The police had no warrant when they went to apartment 7. They were taking a shortcut in the hope that something good (from a drug-busting perspective) would turn up. A little more work would have given the police the probable cause they needed to secure a warrant, but they didn’t want to take the time to do something more. They wanted to go to apartment 7 and see what, if anything, was up… As I see it, the seeds of this bad search were sown when the police decided to use the “knock and talk” technique. And that process—which sounds more like a friendly visit to sell tickets to a police picnic than a perilous visit to a suspected drug hive—is fraught with danger, not to mention constitutional problems.iv
In short, courts have deemed the knock and talk procedure constitutional. However, just because police can come to your home and ask to speak with you doesn’t mean you have to invite them inside.
Can You Say No to the Police?
Let’s make something clear: if the police ask to come inside your home or ask to search your home without a valid search warrant, you can say no. Period.
There are several misconceptions about what must be done when the police ask to search your home or ask to search your vehicle. Often, this is because police request permission in a manner that isn’t technically improper, but that implies an improper threat. Consider the following:
POLICE: Can we search your home?
RESIDENT: No, I don’t think so.
POLICE: Well do you want to go to jail tonight?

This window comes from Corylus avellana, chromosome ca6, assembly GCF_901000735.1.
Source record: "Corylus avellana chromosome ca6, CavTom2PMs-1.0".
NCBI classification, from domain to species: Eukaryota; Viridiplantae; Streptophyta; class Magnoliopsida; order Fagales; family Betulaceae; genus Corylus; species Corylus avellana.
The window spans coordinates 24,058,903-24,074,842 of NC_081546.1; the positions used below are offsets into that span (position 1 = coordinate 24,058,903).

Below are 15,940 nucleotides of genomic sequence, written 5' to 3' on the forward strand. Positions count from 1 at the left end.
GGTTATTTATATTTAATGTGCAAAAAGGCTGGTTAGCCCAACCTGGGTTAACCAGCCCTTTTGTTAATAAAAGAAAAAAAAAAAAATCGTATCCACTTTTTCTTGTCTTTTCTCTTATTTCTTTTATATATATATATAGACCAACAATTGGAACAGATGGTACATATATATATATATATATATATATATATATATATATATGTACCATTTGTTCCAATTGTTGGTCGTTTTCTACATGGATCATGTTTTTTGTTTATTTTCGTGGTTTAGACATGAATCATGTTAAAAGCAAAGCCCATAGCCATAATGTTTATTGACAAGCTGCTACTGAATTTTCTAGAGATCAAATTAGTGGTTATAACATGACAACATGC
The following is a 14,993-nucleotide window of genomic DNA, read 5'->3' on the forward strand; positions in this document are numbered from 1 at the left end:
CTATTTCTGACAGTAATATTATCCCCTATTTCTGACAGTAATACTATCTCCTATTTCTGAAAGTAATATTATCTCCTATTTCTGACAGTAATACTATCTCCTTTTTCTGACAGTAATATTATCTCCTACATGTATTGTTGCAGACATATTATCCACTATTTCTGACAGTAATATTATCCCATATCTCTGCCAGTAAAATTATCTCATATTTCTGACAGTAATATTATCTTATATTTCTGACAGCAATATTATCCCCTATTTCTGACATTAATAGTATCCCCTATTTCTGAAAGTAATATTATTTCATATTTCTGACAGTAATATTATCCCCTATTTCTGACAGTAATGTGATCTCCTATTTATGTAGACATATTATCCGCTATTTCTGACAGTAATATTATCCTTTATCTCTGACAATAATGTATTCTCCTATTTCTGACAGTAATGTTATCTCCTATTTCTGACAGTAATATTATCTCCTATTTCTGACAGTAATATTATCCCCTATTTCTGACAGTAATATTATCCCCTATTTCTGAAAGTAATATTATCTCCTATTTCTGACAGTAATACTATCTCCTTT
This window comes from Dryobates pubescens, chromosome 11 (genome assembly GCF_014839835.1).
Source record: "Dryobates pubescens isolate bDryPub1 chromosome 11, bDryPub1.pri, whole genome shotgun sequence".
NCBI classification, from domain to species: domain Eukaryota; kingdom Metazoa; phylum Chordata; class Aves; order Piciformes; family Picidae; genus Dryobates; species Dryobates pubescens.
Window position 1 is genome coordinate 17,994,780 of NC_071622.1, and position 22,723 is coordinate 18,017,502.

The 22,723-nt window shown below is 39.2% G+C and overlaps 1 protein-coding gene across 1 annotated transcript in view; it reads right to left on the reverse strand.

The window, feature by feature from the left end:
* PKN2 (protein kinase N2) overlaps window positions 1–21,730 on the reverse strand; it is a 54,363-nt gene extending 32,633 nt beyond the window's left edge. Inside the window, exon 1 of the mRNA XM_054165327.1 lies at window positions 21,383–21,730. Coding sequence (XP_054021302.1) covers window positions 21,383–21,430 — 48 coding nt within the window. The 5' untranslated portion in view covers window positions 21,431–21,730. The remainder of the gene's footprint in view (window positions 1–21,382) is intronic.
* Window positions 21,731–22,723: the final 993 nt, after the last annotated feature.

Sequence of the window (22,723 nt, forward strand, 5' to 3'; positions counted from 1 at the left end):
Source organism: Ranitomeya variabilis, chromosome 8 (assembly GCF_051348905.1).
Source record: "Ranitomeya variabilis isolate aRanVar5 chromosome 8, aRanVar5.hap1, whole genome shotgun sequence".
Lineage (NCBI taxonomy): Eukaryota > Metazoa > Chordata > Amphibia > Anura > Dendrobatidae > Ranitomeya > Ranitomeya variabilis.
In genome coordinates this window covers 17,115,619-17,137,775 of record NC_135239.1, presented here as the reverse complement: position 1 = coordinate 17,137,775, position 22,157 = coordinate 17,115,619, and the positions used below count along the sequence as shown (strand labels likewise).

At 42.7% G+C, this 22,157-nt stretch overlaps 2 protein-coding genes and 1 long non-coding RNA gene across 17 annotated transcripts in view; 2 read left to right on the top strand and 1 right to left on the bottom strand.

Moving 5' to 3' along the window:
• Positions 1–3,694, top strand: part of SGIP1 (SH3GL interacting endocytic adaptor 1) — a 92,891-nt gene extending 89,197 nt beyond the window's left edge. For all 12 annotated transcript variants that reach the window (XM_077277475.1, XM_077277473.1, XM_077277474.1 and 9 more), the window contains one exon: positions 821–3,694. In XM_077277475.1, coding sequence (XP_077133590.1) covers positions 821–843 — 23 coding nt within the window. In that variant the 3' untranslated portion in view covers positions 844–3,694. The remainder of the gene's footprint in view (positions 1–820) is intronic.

Notice the stark difference between what the officer actually says and what the resident hears. The officer asks to search the home. After being told no, he asks if the resident wants to go to jail. However, the resident hears that if he does not consent to a search of his home then he will go to jail.
There are several other situations in which the police will say things like “you know this won’t look good for you” or “we will take your cooperation into consideration”. These situations almost always involve the police either explicitly or implicitly making improper threats, e.g., we will arrest you for no reason other than that you won’t let us do what we want, or impossible promises, e.g., we will talk to the prosecutor and make sure you aren’t charged for the eight pounds of marijuana in your closet.
POLICE: Can we search your home?
RESIDENT: No, I don’t think so.
POLICE: You know if you don’t let us search your home then we are just going to go get a warrant. If you let us search your home right now, it will be much easier for you.
What the officer means here is that it would be much easier for him if the resident simply consents to a search. Remember the words of Judge Evans, above: “A little more work would have given the police the probable cause they needed to secure a warrant, but they didn’t want to take the time to do something more.”v The police know that there are certain constitutional requirements that must be met in order to conduct a search. However, they also know that consent eliminates these requirements. Quite frankly, the police are seeking your consent to avoid doing their job. Don’t help them.
The short of it? You can say no if the police ask you for something. In any situation where the police make you feel that they have you pinned down, make the police play their hand. If it is easy to get a warrant or secure a drug dog, then the police won’t mind doing so.
What You Can Do With Police at the Door